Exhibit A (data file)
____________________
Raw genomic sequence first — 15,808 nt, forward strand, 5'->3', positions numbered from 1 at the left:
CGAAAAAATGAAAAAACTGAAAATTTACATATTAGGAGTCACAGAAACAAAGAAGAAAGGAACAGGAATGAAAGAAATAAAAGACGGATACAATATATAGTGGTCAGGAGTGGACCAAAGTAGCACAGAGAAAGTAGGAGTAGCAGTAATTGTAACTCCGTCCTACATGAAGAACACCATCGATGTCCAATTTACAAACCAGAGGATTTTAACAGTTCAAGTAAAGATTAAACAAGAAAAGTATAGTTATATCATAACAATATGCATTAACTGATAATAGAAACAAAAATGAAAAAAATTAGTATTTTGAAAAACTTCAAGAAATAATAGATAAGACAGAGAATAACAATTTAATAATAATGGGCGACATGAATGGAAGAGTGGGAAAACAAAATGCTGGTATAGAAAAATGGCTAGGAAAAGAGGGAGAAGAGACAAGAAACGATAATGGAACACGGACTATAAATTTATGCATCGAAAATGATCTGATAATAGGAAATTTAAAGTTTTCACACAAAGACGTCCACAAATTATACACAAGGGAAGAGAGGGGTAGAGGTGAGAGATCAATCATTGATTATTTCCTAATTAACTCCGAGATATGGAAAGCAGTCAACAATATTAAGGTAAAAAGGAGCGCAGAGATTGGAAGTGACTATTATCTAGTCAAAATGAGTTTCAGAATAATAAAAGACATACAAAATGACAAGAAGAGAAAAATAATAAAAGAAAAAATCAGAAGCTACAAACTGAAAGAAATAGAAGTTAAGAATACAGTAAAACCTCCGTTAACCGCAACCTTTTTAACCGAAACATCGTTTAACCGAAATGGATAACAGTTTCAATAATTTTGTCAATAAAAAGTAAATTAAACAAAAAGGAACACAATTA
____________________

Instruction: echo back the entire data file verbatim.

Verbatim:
Raw genomic sequence first — 15,808 nt, forward strand, 5'->3', positions numbered from 1 at the left:
CGAAAAAATGAAAAAACTGAAAATTTACATATTAGGAGTCACAGAAACAAAGAAGAAAGGAACAGGAATGAAAGAAATAAAAGACGGATACAATATATAGTGGTCAGGAGTGGACCAAAGTAGCACAGAGAAAGTAGGAGTAGCAGTAATTGTAACTCCGTCCTACATGAAGAACACCATCGATGTCCAATTTACAAACCAGAGGATTTTAACAGTTCAAGTAAAGATTAAACAAGAAAAGTATAGTTATATCATAACAATATGCATTAACTGATAATAGAAACAAAAATGAAAAAAATTAGTATTTTGAAAAACTTCAAGAAATAATAGATAAGACAGAGAATAACAATTTAATAATAATGGGCGACATGAATGGAAGAGTGGGAAAACAAAATGCTGGTATAGAAAAATGGCTAGGAAAAGAGGGAGAAGAGACAAGAAACGATAATGGAACACGGACTATAAATTTATGCATCGAAAATGATCTGATAATAGGAAATTTAAAGTTTTCACACAAAGACGTCCACAAATTATACACAAGGGAAGAGAGGGGTAGAGGTGAGAGATCAATCATTGATTATTTCCTAATTAACTCCGAGATATGGAAAGCAGTCAACAATATTAAGGTAAAAAGGAGCGCAGAGATTGGAAGTGACTATTATCTAGTCAAAATGAGTTTCAGAATAATAAAAGACATACAAAATGACAAGAAGAGAAAAATAATAAAAGAAAAAATCAGAAGCTACAAACTGAAAGAAATAGAAGTTAAGAATACAGTAAAACCTCCGTTAACCGCAACCTTTTTAACCGAAACATCGTTTAACCGAAATGGATAACAGTTTCAATAATTTTGTCAATAAAAAGTAAATTAAACAAAAAGGAACACAATTA